Wavy-Walled Bioreactor Supports Increased Cell Proliferation and Matrix Deposition in Engineered Cartilage Constructs
Bueno, Ericka M.
Barabino, Gilda A.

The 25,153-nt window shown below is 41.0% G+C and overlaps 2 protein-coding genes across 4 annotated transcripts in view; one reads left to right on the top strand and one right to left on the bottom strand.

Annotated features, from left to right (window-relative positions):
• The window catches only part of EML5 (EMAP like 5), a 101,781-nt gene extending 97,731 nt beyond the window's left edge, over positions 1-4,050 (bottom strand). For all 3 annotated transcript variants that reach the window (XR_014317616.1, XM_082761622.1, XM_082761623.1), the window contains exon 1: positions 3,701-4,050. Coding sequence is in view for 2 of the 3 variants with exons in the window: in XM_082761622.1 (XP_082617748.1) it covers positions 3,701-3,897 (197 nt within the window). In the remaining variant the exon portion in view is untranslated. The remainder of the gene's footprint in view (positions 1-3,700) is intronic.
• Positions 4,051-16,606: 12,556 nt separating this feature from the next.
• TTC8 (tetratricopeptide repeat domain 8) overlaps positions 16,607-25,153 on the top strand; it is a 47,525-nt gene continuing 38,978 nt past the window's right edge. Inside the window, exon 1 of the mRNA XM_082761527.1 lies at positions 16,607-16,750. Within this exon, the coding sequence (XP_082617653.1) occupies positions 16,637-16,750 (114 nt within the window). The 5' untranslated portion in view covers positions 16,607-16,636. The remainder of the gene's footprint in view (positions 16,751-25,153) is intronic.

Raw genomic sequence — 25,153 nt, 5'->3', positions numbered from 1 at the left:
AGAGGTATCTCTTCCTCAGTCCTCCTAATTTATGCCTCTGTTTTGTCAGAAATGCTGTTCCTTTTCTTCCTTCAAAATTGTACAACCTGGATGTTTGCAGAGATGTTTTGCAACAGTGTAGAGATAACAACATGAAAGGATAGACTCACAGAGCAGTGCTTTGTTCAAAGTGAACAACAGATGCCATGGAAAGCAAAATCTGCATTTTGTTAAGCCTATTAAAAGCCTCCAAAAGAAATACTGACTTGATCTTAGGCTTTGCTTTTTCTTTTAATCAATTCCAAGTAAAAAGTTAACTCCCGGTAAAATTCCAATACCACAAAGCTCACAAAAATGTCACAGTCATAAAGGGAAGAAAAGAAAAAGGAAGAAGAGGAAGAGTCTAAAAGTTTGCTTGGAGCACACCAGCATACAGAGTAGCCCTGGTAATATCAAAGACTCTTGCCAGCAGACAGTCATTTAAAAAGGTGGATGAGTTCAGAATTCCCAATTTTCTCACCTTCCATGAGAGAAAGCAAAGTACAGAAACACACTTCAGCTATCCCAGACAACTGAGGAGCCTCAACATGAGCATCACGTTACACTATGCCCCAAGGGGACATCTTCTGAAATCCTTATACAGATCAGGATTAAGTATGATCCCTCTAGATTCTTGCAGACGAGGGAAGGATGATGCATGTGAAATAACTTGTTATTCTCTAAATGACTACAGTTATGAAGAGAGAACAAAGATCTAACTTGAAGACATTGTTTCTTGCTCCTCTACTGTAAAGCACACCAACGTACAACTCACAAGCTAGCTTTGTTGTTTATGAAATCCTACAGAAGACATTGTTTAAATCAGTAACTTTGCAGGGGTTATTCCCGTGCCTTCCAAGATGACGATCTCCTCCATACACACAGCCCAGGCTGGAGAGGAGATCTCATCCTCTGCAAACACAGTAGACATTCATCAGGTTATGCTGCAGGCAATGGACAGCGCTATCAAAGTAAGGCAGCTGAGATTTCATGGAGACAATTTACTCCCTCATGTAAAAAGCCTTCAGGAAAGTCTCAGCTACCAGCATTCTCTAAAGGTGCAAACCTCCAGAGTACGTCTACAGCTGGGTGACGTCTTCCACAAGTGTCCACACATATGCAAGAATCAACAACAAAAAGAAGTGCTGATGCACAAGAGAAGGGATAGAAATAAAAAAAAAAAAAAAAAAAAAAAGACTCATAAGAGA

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Hydrodynamic forces in bioreactors can decisively influence extracellular matrix deposition in engineered cartilage constructs. In the present study, the reduced fluid shear, high-axial mixing environment provided by a wavy-walled bioreactor was exploited in the cultivation of cartilage constructs using polyglycolic acid scaffolds seeded with bovine articular chondrocytes. Increased growth as defined by weight, cell proliferation and extracellular matrix deposition was observed in cartilage constructs from wavy-walled bioreactors in comparison with those from spinner flasks cultured under the same conditions. The wet weight composition of 4-week constructs from the wavy-walled bioreactor was similar to that of spinner flask constructs, but the former were 60% heavier due to equally higher incorporation of extracellular matrix and 30% higher cell population. It is most likely that increased construct matrix incorporation was a result of increased mitotic activity of chondrocytes cultured in the environment of the wavy-walled bioreactor. A layer of elongated cells embedded in type I collagen formed at the periphery of wavy-walled bioreactor and spinner flask constructs, possibly as a response to local shear forces. On the basis of the robustness and reproducibility of the extracellular matrix composition of cartilage constructs, the wavy-walled bioreactor demonstrated promise as an experimental cartilage tissue-engineering vessel. Increased construct growth in the wavy-walled bioreactor may lead to enhanced mechanical properties and expedited in vitro cultivation.